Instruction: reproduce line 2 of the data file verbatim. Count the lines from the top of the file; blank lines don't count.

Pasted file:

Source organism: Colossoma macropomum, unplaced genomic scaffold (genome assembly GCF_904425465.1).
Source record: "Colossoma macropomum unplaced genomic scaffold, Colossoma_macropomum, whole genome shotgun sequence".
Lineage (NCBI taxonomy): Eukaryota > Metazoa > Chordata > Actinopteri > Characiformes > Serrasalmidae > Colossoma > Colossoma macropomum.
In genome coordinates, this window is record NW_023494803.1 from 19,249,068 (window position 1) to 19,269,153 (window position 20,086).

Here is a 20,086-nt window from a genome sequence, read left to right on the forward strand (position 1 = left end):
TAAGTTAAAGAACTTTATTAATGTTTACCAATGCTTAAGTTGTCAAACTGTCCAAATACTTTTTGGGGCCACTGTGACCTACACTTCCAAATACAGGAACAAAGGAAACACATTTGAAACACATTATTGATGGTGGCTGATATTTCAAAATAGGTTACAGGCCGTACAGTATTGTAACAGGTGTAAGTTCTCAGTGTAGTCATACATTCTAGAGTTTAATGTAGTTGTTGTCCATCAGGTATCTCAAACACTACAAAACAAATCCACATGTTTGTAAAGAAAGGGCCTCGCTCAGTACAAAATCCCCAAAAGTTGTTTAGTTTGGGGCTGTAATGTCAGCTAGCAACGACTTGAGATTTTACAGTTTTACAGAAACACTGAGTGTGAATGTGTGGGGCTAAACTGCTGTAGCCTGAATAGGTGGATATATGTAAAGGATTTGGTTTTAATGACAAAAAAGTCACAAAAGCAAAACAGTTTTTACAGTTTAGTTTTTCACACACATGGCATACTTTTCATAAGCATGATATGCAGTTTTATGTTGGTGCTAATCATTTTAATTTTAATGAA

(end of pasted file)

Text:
Source record: "Colossoma macropomum unplaced genomic scaffold, Colossoma_macropomum, whole genome shotgun sequence".